Descendant of Pocahontas?



You just might be part of some of the 100,000 people who claim to be descendants of Pocahontas through the Thomas Rolfe bloodline. Pocahontas, a Native Indian, was born about 1596 in what would later be the Virginia colony of Jamestown. She is the main character in the story of saving Jamestown citizen John Smith from being killed by her father, Chief Powhatan. There is a new educational, outreach program, called the Pocahontas Descendants Initiative, to locate the thousands of Pocahontas’ descendants.

Building on the growing interest in genealogy and “finding one’s roots,” the initiative will share information with those who are descendants of Pocahontas or who are attempting to determine if they are descendants. In Gloucester County in Virginia and the Pocahontas Project of Replenish Richmond will work together on the initiative. Other partners, politicians, supporting organizations, including Ancestry.com, and individuals are invited to become involved. The initiative will include hosting special events, maintaining a dedicated website, producing publications, providing genealogy and ancestry information and resources, and more as the initiative develops.

It was the Gloucester, Virginia region that has a unique relationship with Pocahontas and her father Chief Powhatan. Gloucester is also home to the Pocahontas Museum and a statue of Pocahontas, dedicated in 1994 and part of Gloucester’s effort to honor her legacy.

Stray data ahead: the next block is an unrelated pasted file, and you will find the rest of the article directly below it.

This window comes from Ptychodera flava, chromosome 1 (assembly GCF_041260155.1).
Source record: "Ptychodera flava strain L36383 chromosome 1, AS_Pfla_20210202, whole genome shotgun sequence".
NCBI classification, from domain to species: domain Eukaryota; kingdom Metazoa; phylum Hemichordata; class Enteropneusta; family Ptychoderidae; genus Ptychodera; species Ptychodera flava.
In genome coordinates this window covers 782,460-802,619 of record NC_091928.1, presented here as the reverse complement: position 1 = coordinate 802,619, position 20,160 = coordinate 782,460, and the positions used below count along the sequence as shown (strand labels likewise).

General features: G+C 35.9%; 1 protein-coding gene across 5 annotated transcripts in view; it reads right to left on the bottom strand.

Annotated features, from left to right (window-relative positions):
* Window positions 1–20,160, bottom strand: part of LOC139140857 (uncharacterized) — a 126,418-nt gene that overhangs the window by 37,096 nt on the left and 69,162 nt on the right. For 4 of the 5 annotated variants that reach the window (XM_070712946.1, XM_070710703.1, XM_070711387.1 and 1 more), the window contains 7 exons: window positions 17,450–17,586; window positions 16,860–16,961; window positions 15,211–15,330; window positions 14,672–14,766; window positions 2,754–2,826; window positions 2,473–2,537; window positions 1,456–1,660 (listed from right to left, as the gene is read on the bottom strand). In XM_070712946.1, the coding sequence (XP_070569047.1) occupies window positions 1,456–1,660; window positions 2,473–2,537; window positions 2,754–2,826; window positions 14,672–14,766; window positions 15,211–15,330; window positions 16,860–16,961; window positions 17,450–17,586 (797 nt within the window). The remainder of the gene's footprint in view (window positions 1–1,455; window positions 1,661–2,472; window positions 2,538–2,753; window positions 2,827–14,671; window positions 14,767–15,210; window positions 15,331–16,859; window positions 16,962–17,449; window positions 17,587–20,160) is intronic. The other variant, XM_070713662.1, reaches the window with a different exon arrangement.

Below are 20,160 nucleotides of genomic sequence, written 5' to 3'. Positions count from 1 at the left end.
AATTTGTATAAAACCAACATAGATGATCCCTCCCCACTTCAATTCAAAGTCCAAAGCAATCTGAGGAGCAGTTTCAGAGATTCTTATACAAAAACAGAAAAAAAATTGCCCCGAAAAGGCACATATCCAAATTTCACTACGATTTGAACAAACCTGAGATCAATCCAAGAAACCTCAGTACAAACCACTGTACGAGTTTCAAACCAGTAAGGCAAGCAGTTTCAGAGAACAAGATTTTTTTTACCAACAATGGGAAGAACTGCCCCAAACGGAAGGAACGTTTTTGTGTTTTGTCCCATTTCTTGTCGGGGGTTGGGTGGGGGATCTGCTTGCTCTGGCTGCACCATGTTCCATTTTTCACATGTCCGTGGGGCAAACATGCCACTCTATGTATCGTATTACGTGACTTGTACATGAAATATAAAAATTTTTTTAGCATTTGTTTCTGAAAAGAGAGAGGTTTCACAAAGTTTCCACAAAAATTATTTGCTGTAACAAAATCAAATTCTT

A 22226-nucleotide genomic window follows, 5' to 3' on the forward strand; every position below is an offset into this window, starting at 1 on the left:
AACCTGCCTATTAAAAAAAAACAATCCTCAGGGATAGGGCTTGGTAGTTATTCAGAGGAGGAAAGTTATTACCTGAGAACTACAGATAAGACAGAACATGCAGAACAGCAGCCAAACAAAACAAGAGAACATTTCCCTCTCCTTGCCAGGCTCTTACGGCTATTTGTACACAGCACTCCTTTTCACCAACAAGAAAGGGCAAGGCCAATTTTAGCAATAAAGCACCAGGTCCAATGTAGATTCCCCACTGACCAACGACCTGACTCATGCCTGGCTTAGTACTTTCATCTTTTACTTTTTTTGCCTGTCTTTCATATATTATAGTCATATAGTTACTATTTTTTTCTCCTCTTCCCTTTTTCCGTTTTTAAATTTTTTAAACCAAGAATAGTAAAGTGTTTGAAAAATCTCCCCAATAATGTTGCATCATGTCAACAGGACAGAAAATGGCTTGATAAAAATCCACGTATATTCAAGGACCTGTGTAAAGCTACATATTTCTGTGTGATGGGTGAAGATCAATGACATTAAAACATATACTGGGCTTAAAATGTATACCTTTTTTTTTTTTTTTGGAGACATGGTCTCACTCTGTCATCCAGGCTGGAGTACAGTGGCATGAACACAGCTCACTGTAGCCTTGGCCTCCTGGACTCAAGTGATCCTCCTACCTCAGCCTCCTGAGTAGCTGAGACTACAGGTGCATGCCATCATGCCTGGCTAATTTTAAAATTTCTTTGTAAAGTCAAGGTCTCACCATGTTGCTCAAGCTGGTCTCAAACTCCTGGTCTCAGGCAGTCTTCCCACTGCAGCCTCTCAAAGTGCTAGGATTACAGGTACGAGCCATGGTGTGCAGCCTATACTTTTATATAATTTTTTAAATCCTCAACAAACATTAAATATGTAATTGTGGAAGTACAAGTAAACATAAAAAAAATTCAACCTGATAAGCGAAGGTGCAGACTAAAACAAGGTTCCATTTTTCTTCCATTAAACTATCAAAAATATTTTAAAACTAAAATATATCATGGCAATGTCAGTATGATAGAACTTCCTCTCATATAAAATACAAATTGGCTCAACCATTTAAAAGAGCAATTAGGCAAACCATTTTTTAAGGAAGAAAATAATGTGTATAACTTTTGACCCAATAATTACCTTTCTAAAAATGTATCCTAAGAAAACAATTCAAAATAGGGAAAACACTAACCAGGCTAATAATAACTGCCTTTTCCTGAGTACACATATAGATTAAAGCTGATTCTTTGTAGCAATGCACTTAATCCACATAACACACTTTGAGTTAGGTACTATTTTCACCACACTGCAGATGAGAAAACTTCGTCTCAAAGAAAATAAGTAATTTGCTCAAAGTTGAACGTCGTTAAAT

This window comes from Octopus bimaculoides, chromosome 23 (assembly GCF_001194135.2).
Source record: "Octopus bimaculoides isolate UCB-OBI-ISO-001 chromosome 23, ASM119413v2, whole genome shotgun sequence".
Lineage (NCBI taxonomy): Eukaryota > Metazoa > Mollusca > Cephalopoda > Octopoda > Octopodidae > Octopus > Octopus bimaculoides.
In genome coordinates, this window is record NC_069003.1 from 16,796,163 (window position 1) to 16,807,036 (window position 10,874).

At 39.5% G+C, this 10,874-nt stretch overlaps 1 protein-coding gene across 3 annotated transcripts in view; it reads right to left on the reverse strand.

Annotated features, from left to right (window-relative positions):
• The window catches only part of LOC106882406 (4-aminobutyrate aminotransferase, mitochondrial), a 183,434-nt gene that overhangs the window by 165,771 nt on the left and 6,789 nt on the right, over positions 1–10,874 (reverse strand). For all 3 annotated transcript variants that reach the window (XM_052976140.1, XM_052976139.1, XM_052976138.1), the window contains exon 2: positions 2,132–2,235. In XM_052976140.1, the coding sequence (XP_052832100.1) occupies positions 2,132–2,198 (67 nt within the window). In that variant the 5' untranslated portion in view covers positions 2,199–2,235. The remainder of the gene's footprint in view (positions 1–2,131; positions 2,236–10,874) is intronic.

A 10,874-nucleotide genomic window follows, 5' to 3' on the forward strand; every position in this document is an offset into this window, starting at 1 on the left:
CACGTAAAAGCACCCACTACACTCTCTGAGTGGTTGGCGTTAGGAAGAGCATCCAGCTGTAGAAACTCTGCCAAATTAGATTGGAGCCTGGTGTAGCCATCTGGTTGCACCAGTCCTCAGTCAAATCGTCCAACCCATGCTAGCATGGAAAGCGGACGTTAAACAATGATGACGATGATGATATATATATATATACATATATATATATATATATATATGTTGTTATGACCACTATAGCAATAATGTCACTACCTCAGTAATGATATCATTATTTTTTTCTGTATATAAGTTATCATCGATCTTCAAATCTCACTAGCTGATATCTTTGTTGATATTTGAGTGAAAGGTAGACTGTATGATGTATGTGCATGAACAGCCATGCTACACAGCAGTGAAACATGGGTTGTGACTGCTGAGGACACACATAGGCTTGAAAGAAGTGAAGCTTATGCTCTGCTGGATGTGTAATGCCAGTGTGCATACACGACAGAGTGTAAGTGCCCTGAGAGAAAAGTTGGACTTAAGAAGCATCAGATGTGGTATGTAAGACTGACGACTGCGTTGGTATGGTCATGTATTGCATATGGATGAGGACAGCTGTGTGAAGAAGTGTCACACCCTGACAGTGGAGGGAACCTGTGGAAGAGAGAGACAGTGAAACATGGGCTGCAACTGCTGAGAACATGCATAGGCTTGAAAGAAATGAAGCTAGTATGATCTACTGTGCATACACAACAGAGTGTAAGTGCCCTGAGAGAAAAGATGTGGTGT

In 1613 when there was fighting between the English and Indians at Jamestown, Pocahontas was captured by the English. When released she choose to remain with the English, converted to Christianity and selected the given name of Rebecca. She married on April 5, 1614, at the age of 17, to a local tobacco planter, a widower, John Rolfe and on January 30, 1615, she bore their son, Thomas Rolfe at the Rolfe’s Varina Farms across the James River.

The couple and their son traveled to London, England in mid-1616 and were well received. They lived later in Middlesex and then Norfolk counties. In March 1617 the family headed back to Virginia but had to stop Gravesend on the River Thames because Pocahontas had become quite ill. She died within a short time, possibly from smallpox, tuberculosis or pneumonia. She was buried at Saint George’s cemetery in Gravesend.

Their son, Thomas, was too young and weak to make the journey to Virginia so he was adopted by Sir Lewis Stukley to remain in England and then raised by his uncle, Henry Rolfe. John Rolfe did return to Virginia and he married Jane Pierce in 1619. Rolfe died in 1622 in Virginia.

Pochontas’ son, Thomas returned to Virginia as an adult in 1635. He married Jane Pythress and they had a daughter, Jane. Thomas lived until April 16, 1680, dying in the Virginia Colony.

So check some of your lineages especially from early Virginia colony and see if there is a tie-in.

Photos: John Rolfe and Pochontas (drawn years later) and portrait of Rebecca Rolfe in England.

Related FamilyTree.com Blogs:

Ye Ole Virginia

Pilgrims’ Ships

Native Indians

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